“When I was a child, I spoke as a child, I understood as a child, I thought as a child: but when I became a man, I put away childish things.” The Apostle Paul, I Corinthians 13.11
“Young enough to know the right car to drive, old enough not to put rims on it.” Jay-Z, “Thirtysomething”
By most standards, I’ve lived a privileged life. Not an extravagant life, but no less a privileged one. As such, I’m suspicious of myself if I register anything that sounds like a complaint–when I feel like I’m so perpetually stared down by the blessings of God. I never want to lose perspective on that.
But if I’ve ever not had perspective on anything, it’s not that I see the glass as half-empty. We did this animal personality test with our staff, and then all happily claimed our representative counterparts. Mine, unsurprisingly, is an otter–big heart, high spirited, fundamentally optimistic. I don’t know if that really ever changes much at all or if it should. I only know that I’m not a young otter anymore–that the mostly blind sort of optimism and naive cheeriness that has marked the first half of my life is probably not making it into the second. I used to think if you lost your naivety you’d lost everything, but I’m re-thinking that. What does it mean to be a seasoned otter, a weathered otter, an otter with a few callouses? I’m not old, but I’ve often said I’ve been aged in dog years by the church. And like Jay-Z, well if nothing else I’m “old enough.”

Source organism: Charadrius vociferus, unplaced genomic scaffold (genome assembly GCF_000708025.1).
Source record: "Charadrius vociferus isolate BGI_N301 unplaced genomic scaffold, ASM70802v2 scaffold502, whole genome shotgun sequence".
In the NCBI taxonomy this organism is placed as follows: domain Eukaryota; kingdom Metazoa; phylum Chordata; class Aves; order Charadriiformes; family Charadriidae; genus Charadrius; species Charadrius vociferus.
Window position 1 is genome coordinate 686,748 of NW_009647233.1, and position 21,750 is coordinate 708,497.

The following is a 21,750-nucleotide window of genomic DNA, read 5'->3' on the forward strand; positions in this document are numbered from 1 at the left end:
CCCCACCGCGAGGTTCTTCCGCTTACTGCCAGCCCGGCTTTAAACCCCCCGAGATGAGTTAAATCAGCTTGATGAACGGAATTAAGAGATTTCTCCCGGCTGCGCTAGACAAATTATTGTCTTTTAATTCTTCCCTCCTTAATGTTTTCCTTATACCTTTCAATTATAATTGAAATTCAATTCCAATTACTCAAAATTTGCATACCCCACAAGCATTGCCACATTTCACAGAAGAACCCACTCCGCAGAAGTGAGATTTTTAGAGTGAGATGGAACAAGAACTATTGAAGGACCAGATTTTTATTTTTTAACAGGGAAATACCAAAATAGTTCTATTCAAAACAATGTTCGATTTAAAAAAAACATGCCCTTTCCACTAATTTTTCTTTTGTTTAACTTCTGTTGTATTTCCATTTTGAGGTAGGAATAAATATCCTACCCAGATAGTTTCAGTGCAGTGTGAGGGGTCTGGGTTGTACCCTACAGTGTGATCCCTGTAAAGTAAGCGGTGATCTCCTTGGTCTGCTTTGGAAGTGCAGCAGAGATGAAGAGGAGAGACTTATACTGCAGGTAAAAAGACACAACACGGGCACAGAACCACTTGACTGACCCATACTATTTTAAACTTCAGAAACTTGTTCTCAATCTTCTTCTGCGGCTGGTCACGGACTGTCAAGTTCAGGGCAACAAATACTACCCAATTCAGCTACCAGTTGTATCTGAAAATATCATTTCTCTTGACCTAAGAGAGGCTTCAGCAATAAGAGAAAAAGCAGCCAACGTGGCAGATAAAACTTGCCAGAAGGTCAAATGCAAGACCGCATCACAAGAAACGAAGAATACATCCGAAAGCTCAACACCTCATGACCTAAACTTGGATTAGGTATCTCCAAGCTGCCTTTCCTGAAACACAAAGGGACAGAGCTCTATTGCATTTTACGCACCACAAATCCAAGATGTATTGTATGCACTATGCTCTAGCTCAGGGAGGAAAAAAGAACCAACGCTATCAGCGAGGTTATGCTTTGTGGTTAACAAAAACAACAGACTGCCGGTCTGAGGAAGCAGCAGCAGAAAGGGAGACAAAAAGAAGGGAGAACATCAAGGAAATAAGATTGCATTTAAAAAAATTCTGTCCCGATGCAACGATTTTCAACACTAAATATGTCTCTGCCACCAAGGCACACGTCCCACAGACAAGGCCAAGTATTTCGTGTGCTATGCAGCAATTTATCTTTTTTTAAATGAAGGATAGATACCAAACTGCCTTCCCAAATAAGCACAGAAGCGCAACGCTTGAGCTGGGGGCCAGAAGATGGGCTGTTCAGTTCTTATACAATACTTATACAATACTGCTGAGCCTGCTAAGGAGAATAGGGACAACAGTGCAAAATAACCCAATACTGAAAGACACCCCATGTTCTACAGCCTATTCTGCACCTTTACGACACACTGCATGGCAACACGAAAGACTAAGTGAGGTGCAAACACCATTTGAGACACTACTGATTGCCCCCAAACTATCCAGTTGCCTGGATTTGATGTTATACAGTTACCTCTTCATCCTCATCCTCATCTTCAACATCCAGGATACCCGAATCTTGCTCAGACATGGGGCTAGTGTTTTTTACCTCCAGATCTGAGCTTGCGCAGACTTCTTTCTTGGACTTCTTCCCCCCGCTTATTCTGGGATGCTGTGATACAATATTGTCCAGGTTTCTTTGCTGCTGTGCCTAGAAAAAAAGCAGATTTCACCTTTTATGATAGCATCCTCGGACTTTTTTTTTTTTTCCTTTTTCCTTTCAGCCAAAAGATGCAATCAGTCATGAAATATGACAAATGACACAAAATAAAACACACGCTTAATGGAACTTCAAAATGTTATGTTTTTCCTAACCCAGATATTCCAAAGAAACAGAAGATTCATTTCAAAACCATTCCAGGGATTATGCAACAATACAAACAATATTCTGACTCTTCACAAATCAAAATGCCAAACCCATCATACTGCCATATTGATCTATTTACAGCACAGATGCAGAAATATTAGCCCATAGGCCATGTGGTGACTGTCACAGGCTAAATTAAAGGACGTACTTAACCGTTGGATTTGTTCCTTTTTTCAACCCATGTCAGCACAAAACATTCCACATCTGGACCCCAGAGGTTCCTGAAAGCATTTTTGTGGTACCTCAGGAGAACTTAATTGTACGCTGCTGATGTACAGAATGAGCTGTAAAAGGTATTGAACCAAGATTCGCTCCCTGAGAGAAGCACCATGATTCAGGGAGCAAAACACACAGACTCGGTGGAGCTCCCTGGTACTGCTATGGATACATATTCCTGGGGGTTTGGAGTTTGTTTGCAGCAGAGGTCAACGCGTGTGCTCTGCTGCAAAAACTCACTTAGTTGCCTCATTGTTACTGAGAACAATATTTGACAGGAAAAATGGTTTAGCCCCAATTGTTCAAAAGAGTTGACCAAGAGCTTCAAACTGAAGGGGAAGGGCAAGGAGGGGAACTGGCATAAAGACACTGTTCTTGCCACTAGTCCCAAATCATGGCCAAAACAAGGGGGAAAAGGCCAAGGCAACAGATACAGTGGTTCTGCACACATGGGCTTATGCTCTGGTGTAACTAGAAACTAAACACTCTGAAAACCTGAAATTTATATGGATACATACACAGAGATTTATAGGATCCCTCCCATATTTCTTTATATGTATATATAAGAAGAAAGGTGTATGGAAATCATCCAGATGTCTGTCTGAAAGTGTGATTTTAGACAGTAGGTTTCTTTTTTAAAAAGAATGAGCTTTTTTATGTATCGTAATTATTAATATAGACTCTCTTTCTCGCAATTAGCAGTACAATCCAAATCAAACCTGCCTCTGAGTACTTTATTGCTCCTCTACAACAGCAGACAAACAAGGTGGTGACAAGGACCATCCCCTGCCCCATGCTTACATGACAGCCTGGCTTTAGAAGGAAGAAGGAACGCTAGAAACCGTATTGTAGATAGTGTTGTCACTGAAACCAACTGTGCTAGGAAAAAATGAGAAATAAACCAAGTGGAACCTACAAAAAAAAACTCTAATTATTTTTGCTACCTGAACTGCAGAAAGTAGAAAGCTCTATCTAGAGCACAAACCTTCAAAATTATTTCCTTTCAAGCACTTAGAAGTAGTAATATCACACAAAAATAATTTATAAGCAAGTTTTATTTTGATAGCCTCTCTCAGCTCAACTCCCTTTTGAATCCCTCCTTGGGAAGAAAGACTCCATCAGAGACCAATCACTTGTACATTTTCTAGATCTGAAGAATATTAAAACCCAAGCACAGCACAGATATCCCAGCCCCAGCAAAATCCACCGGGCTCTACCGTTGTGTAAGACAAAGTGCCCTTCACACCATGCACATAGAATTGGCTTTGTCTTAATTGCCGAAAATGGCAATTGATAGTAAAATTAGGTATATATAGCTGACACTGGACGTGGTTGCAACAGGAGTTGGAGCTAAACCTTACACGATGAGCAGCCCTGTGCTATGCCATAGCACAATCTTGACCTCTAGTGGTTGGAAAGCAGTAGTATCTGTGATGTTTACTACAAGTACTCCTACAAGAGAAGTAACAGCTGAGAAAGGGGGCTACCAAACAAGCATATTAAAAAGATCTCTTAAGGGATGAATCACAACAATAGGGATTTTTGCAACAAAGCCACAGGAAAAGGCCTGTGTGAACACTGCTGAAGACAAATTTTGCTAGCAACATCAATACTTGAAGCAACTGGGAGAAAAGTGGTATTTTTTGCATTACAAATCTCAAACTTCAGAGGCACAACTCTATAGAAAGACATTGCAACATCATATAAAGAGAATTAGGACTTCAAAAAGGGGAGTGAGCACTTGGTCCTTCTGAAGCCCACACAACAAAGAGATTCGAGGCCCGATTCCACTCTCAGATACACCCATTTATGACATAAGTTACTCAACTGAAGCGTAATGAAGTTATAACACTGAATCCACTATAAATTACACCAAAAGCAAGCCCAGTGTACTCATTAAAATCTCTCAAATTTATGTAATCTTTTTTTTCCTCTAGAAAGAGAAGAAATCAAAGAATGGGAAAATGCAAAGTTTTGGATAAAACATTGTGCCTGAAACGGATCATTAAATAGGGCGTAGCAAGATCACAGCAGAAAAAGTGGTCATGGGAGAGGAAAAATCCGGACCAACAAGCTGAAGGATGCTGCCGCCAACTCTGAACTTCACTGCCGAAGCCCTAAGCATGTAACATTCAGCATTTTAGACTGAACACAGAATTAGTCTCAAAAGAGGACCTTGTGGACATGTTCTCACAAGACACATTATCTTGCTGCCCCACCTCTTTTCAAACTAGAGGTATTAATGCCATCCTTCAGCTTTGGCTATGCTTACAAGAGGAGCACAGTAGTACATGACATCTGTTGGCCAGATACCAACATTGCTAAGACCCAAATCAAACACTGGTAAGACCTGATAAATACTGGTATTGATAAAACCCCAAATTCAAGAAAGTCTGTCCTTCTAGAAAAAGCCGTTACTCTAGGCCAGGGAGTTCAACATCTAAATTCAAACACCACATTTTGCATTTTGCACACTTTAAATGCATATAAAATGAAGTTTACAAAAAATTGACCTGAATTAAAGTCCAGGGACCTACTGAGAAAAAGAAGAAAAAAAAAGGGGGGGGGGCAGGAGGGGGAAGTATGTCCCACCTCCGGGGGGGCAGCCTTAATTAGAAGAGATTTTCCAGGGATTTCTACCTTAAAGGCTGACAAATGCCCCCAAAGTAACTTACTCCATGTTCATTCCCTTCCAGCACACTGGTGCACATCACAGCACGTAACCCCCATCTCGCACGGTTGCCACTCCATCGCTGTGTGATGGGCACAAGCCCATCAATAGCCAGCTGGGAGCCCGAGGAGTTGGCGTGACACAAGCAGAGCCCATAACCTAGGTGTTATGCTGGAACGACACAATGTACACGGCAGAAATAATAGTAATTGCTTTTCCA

I’m old enough to know unexplainable tragedy strikes without mercy to very good people, as was brought home to me last week at a funeral for a 7-year old girl named Molly we’d all been praying for.
I’m old enough to know what it’s like to have thought I heard God say somethings that either I didn’t really hear Him say, or otherwise feel like I got strung along.
I’m old enough not to trust people who’ve never been heartbroken.
I’m old enough not to believe everything always works out right in the end, no matter what.
I’m old enough not to offer platitudes or words at all to people around me that are suffering, only my presence (and hopefully, God’s).
I’m old enough to believe that loving any person deeply will inevitably lead to a crucifixion in the end.
I’m old enough to think that anybody who claims to know exactly where they’re going or even how they got to where they are is probably wrong.
I’m old enough not to take everything I hear at face value, even and perhaps especially if I was the one to say it.
I’m old enough to understand Hebrews 11.39, “These all died in faith, without having received the promises and having welcomed them from a distance.”
Someone asked a professor of mine once what to do with the verse in the Psalms where David said he had never seen the righteous forsaken or His seed begging for bread, given that there are documented times where God’s people had to beg for bread. His response was simple.
He said that when David wrote that line, he just wasn’t yet old enough.